8. I think it is easier to relate to someone who is at a similar age range. Perhaps an older person can supervise to ensure that the child mentor can cope with all the dynamics that led to the other child becoming an addict. Some things require a more mature head to help guide the young mind on the right path.
  9. Determined2014

    Determined2014 Senior Contributor

    It would be much much better from a reformed child, this will give the child hopeknowing that if a fellow child like them can get reformed, then they will have hope that they too can get reformed.
  10. proldani

    proldani Member

    In my opinion, anyone who dares to become a mentor for a substance abuse child must be ready and willing to have an open mind and the courage to stand up for the child with lots of love, particularly when faced with situations involving relapse and withdrawal symptoms, which must be brutal for a small human being who shouldn't have to be dealing with the horrors of addiction in the first place.
  11. jeremy2

    jeremy2 Community Champion

    I think a reformed child is not the best person to mentor another child mainly because he's not qualified enough and he doesn't have the expertise or skill to guide the affected child.After all,he's just a child who needs guidance on how not to relapse.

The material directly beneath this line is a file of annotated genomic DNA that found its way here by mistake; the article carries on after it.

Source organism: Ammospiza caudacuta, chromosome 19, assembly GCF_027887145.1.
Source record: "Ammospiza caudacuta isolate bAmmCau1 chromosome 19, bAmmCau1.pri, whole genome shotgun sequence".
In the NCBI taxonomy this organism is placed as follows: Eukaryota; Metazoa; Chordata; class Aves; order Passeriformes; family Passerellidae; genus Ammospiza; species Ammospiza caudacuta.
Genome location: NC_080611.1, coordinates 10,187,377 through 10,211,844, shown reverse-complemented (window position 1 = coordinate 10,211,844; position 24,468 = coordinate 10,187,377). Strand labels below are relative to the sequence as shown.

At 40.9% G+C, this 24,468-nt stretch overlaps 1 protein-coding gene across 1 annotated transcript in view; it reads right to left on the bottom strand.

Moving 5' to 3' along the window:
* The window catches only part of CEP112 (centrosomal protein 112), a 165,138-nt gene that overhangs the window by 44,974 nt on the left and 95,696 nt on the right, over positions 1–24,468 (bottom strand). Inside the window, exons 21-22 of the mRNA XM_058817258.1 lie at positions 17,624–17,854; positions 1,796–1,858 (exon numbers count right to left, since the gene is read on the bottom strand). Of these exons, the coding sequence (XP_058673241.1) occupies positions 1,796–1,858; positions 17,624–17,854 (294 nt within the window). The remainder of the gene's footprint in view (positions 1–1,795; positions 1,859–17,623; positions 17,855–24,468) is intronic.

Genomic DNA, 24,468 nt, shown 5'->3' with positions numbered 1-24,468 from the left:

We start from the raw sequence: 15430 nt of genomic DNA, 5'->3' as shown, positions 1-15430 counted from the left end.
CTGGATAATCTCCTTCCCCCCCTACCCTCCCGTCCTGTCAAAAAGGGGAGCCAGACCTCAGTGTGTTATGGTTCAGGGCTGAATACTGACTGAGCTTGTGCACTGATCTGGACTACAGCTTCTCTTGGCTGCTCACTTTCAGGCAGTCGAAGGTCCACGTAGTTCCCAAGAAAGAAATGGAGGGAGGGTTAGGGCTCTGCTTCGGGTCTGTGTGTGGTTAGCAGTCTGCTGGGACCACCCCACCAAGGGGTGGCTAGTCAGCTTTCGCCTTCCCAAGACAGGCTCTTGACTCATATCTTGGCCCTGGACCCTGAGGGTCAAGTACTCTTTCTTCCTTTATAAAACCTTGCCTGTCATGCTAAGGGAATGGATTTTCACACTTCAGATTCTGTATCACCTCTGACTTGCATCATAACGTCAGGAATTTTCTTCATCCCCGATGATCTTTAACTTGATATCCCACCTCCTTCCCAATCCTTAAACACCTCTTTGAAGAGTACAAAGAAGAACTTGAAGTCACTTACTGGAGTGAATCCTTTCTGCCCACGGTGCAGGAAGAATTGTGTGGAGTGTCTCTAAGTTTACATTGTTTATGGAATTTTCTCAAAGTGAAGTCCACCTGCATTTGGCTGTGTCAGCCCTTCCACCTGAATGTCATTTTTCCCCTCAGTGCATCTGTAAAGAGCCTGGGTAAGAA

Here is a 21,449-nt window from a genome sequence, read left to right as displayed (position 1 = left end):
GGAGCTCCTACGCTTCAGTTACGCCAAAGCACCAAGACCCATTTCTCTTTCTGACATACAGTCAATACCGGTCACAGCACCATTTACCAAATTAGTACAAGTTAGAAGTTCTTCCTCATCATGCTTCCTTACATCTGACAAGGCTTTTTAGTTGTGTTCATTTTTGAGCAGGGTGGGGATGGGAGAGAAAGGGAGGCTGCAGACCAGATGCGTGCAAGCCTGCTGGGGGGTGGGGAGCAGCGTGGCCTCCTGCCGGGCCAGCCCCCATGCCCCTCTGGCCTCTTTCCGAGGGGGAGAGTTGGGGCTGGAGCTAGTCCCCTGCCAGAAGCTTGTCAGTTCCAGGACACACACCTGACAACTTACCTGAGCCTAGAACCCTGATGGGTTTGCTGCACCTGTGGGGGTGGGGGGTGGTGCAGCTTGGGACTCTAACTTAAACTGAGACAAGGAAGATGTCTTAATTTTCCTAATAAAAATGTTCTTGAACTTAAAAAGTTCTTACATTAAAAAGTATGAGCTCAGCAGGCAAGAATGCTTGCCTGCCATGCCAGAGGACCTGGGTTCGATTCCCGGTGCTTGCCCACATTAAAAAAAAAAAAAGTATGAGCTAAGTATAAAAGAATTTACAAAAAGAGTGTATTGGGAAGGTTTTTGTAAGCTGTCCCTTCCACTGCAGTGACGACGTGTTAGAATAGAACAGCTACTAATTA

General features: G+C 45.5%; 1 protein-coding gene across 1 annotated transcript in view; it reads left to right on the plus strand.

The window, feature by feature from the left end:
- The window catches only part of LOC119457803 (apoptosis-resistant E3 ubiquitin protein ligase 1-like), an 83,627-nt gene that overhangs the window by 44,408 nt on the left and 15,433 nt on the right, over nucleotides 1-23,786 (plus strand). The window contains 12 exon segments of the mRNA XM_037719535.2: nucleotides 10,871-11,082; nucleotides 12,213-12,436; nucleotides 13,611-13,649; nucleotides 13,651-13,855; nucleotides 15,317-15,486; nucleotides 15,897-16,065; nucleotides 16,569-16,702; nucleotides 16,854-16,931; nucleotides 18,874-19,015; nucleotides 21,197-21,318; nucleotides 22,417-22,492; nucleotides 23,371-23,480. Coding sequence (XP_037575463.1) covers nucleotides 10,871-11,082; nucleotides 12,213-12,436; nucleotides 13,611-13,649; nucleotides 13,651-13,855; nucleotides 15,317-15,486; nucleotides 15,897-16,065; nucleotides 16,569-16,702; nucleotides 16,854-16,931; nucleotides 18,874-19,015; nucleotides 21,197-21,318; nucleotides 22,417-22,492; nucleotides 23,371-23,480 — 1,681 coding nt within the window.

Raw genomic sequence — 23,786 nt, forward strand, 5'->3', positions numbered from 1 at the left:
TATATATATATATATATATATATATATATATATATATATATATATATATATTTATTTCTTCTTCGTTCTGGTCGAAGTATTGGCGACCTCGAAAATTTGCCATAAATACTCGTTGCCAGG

12. geegee

    geegee Active Contributor

    I talked to some kids when I was visiting a rehab. The youngest one I saw there was around 11 y/o. He had a "big brother" who was a couple of years older than him. For the basic stuff, he looks up to his "big brother". Older people at the rehab assisted the "big brother" though. It's nice that he's got another kid to look up to, but I think it was wise to not leave all the mentoring to the big brother.
  13. Charli

    Charli Community Champion

    I'd just like to add that ideally it would be the parents who should mentor e child, but if he or she is abusing substances then chances are the parents have already failed and are obviously incapable of the responsibility they have chosen for themselves. The best way would be to find a better role model for the child and if they can manage to find one themselves that is in line with their own personality and interests then that would be optimal.
  14. muthoni

    muthoni Active Contributor

    I think that the best person to mentor a child is someone that the child looks up to. It can be an aunt, an older sibling, a teacher or even a favorite cousin. The mentor chosen must understand the child so that they are open to receiving help. This person must have a positive attitude.
  15. Nate5

    Nate5 Active Contributor

    I've never really though about this, but I would think that just having someone responsible that the child trusts would be good. I would think that if the substance abusing child is trying to cure his addiction, then their withdrawal symptoms would make them paranoid and angry, and I think it's good to have someone to disclose feelings or know to trust. Whoever that person is is dependent on the way the child thinks.
  16. MissLisa

    MissLisa Member

    I think that a reformed child mentor may be the best person to do so. This child is close in age, and can relate better than an older mentor.